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STV and the Representation of Women

Published online by Cambridge University Press:  02 September 2013

Wolfgang Hirczy*
Oklahoma State University


In an informative account of different electoral systems and their effects on representation Joseph F. Zimmerman (1994, 674) recommended the single transferable vote (STV) system on the grounds that it “provides […] broad representation with great accuracy.” Along with local jurisdictions in the United States the article mentions Ireland and Australia as countries that use STV, but fails to include Malta. This seemingly innocuous omission is not inconsequential; Malta squarely contradicts Zimmerman's conclusion that STV facilitates the “direct representation” of women.

Unfortunately, Wilma Rule did not remedy the neglect of Malta in her comparative overview of women in parliaments, which appeared in the same feature on “Election Systems and Representative Democracy” (1994, 690). Inclusion in the cross-national comparison would have revealed that this small island nation carries a dubious distinction: the lowest percentage of women in its unicameral parliament. As a result of the last elections, held in 1992, there is currently only one female MP. Nor did Prime Minister Fenech Adami's cabinet include a single woman, even though the number of ministries was expanded from 10 to 13 (Fenech 1992b, 1993). In the preceding parliamentary term, 3% of the seats (2 of 69) were occupied by women.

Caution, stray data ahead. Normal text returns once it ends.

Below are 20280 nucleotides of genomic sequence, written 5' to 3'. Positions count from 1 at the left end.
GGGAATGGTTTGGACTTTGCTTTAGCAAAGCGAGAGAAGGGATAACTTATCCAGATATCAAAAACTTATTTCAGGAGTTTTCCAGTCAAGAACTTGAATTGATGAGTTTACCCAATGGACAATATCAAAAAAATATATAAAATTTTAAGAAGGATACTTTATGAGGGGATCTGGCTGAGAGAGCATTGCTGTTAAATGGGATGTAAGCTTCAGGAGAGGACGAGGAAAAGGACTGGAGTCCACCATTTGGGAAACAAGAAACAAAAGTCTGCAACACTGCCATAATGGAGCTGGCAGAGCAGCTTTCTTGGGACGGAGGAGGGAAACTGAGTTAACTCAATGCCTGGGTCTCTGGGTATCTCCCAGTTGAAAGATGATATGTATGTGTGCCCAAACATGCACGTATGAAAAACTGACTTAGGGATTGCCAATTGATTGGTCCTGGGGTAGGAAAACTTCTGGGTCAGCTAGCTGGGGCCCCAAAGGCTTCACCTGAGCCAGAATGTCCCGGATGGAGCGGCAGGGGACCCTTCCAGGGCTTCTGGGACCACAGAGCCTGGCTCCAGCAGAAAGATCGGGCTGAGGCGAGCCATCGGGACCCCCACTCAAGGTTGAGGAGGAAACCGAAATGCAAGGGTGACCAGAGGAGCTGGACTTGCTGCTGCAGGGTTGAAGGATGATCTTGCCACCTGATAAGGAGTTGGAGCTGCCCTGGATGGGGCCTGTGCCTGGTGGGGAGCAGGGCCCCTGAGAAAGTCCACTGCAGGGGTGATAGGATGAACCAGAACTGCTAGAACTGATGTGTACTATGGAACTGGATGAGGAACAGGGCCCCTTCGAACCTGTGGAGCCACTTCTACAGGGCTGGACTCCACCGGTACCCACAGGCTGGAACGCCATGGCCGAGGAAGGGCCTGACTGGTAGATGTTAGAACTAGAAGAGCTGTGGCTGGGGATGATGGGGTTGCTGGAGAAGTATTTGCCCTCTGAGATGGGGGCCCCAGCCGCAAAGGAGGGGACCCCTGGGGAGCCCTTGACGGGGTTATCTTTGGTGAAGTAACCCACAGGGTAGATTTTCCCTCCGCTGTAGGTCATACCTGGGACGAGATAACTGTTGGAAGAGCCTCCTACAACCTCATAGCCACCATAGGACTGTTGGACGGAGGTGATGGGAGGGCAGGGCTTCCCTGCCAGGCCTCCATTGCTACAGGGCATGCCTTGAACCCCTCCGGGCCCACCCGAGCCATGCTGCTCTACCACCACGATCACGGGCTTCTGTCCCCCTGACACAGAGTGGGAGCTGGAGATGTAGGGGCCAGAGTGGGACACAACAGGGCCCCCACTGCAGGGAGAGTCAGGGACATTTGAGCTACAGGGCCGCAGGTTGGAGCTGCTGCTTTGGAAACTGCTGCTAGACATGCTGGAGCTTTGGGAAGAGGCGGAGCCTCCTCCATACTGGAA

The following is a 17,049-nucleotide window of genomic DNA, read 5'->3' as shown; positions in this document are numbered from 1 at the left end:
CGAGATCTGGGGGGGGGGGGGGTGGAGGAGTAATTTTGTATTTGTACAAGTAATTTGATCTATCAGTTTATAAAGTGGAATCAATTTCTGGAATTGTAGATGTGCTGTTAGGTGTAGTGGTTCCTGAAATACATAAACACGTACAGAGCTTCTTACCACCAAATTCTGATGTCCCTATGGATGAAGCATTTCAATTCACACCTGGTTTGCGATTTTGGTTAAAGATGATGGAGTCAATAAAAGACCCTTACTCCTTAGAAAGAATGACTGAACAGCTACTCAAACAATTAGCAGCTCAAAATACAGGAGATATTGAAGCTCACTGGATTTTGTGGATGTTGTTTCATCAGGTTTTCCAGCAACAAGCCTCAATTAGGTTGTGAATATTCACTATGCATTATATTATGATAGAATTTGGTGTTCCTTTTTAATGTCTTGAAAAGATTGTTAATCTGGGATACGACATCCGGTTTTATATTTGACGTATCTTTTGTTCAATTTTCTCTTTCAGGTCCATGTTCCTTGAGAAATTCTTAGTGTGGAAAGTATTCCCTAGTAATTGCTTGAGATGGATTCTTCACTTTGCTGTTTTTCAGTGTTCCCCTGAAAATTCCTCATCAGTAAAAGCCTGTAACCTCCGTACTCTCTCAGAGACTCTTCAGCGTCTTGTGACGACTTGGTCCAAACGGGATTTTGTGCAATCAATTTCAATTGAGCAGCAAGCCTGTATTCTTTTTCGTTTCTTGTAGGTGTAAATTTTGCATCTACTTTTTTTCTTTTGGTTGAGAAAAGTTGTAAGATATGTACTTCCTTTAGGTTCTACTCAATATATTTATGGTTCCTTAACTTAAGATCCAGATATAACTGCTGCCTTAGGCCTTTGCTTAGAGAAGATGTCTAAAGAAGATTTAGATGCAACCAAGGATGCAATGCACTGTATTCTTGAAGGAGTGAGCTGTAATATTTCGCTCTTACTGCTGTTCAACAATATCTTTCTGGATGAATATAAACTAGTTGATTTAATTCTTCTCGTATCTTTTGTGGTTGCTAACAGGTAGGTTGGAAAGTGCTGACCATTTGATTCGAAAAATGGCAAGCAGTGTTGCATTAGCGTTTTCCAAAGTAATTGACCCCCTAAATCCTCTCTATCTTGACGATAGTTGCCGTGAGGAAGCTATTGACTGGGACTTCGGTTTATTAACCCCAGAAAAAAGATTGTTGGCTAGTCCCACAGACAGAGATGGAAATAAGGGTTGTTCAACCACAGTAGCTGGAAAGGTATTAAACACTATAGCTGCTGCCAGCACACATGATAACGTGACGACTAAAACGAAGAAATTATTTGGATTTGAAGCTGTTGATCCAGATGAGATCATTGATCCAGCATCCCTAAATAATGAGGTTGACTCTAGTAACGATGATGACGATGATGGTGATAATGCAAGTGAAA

It may be argued that in social scientific inquiry and theory-building a single case does not warrant the rejection of a generalization that is otherwise sound.

Research Article
Copyright © The American Political Science Association 1995

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